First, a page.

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Forest ecology is the science of how organisms react with each other, and interact with the environment of a forest ecosystem. This particular field of study is very important for those who are concerned about forest conservation. Without good data on the forest, what makes it healthy or unhealthy, there is no way a sustainable plan can be put into place. An ecologist in this field may work for a university, park service or even a private corporation.
Those involved in forest ecology are hoping to find conclusions to a number of issues. Studies may include the importance of both old growth and new growth forests, the threat level of invasive animal and plant species, and the impact of human activity on the local environment. In some cases, depending on the size of the forest, the ecologist may need to consider data spanning several zones or biomes. Though these distinct areas may seem unrelated, but they all may point to the overall health of a forest.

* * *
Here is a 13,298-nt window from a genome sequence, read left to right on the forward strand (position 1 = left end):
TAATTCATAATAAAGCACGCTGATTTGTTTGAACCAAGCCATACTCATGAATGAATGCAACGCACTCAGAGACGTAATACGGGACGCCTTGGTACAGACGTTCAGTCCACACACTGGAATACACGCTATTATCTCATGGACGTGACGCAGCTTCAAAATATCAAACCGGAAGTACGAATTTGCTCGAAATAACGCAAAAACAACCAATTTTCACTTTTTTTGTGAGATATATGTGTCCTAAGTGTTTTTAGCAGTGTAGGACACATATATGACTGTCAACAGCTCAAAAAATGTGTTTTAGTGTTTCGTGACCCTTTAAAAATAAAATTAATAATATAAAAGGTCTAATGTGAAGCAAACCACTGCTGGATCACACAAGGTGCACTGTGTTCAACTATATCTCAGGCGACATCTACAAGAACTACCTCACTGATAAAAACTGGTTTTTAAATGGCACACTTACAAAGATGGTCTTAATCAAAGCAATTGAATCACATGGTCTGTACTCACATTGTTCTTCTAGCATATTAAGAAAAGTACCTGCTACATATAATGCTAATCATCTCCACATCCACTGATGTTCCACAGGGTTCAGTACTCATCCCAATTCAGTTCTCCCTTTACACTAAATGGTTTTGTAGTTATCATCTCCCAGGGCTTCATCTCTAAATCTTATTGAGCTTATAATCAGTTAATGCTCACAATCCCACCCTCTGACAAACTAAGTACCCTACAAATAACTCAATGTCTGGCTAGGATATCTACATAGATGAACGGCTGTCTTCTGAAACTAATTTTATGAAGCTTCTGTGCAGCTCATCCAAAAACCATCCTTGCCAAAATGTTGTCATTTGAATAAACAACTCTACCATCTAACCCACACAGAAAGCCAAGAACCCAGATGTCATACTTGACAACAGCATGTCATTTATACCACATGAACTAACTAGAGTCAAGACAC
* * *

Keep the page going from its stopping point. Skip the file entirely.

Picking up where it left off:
Forest ecology requires a great deal of time recording the different species found in the system. Often, these data points will be compared with data collected in previous years. This comparison should provide a good idea for what the long-term trends of the area tend to be. A reduction of species, or an increase in the number of species may be cause for special concern.
While some may believe that species diversification is a good thing, anyone involved in forest ecology knows it must be the right kind of diversification. Invasive species of plants and animals may be able to decimate native populations, thus totally changing nearly all species found in the forest ecosystem in a matter of decades. While some may consider this a natural course of nature, others blame humans for the introduction of certain species. This can lead to a very unnatural result.
Once the species have been cataloged, and trends studied, the next step is to determine whether the changes are part of a natural maturation in the forest ecology, or the result of unnatural processes. This is partly determined by looking at the number of non-native species and understanding the changes that take place in forests over time. As canopies become more dense, for example, the number of ferns, and other ground cover vegetation, will decrease due to a lack of light. This is to be expected.
If the changes are considered unsustainable, or unnatural, the ecologist may be asked to come up with a plan to restore the health of the forests. In some cases, there may be no solution as the processes and species involved may have become too ingrained to change. In other cases, there may be techniques that can restore a more natural forest ecology.